Perhaps this is because many companies don’t know how to create a learning and development program internally, or lack the resources to provide what they see as a perk, via external learning experiences like conferences and seminars. But learning and development opportunities are fast becoming necessary elements of an organization’s retention strategy. People Operations teams and other people managers can model L&D by attending one of the HR conferences outlined below.
Inspiration and innovation often thrive through external influences like these. What better way to grow than by joining the brightest minds in a given field for the sharing of ideas, development of relevant skills, and exchange of proven tools and strategies?
For People Ops, these events cover just about every conceivable topic related to employee management: fostering culture from startups to enterprises, using data analytics to fine tune workplace dynamics, improving recruitment and retainment practices, building employer-employee trust, leveraging the latest in performance management technologies, etc. The industry’s top summits explore all of these and many more.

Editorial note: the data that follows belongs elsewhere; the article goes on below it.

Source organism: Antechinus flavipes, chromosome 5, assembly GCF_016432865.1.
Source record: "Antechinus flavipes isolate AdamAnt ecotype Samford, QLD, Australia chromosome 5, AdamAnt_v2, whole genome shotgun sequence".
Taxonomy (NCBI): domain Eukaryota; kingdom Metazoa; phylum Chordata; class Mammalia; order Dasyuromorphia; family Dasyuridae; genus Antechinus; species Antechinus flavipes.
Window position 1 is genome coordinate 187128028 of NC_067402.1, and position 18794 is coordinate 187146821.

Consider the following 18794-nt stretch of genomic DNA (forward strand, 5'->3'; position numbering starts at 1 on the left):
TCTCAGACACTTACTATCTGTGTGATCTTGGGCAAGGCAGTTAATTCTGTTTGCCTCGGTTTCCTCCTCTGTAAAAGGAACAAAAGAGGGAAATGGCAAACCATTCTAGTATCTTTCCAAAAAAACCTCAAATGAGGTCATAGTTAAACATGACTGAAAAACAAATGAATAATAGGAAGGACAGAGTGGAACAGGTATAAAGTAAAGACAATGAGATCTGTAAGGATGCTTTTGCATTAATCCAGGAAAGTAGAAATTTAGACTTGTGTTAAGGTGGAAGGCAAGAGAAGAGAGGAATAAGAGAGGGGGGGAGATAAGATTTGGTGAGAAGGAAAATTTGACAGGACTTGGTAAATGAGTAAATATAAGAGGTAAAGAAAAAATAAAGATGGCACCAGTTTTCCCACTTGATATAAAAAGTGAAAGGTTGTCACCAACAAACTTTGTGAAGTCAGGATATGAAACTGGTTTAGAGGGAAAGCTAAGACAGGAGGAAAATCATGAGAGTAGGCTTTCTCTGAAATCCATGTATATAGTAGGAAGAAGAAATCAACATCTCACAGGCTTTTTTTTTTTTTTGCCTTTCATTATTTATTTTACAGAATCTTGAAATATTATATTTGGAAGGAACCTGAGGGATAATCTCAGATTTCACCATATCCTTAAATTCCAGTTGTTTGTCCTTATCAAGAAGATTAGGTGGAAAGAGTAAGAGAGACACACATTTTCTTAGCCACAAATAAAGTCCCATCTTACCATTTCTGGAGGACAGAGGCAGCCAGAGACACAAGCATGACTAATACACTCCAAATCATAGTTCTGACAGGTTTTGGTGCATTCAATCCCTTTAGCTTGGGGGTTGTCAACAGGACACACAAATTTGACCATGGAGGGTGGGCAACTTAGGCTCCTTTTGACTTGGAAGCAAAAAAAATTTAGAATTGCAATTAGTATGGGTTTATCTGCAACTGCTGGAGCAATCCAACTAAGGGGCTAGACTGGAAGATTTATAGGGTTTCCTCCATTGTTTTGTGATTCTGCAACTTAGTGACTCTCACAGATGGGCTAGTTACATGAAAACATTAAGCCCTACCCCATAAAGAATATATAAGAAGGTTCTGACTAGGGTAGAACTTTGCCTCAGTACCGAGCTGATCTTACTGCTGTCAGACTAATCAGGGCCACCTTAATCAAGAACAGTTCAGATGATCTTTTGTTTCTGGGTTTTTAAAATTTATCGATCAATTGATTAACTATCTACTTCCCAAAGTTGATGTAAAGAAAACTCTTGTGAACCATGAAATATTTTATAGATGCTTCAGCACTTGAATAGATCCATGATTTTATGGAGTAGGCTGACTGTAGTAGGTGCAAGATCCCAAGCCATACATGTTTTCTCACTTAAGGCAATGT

To help you navigate the many gatherings taking place throughout the year, we’ve culled some of the more prominent on the calendar. Many of these take place in San Francisco and Las Vegas, but options do exist further east. Our below list is chronological by city/region.
San Francisco / Bay Area
1. People Analytics and Future of Work (PAFOW)
Date: January 31 – February 1, 2019
Location: San Francisco, CA
PAFOW’s mission is to serve as a central connector for all things people analytics. Each year it brings together global thought leaders in the space to share insights, trends, and best practices. In 2019, the PAFOW Conference will focus on how people measurement and analytics benefit the workforce, leadership, and overall organization of companies that use them.
Notable Speaker: Dawn Klinghoffer, Head of People Analytics, Microsoft
2. Great Place to Work For All Summit
Date: February 26-28, 2019
Location: San Francisco, CA
The Great Place to Work Institute holds its annual summit for over 1,000 leaders responsible for stewarding culture initiatives in 500+ global companies. Presentations and lessons include building high-trust culture, recruiting and retaining talent, managing the effects of rapid growth, and other topics pertinent to fostering outstanding work environments.
Notable Speaker: Lynne Doughtie, Chairman and CEO, KPMG LLP
3. Wisdom 2.0 SF
Date: March 1-3, 2019
Location: San Francisco, CA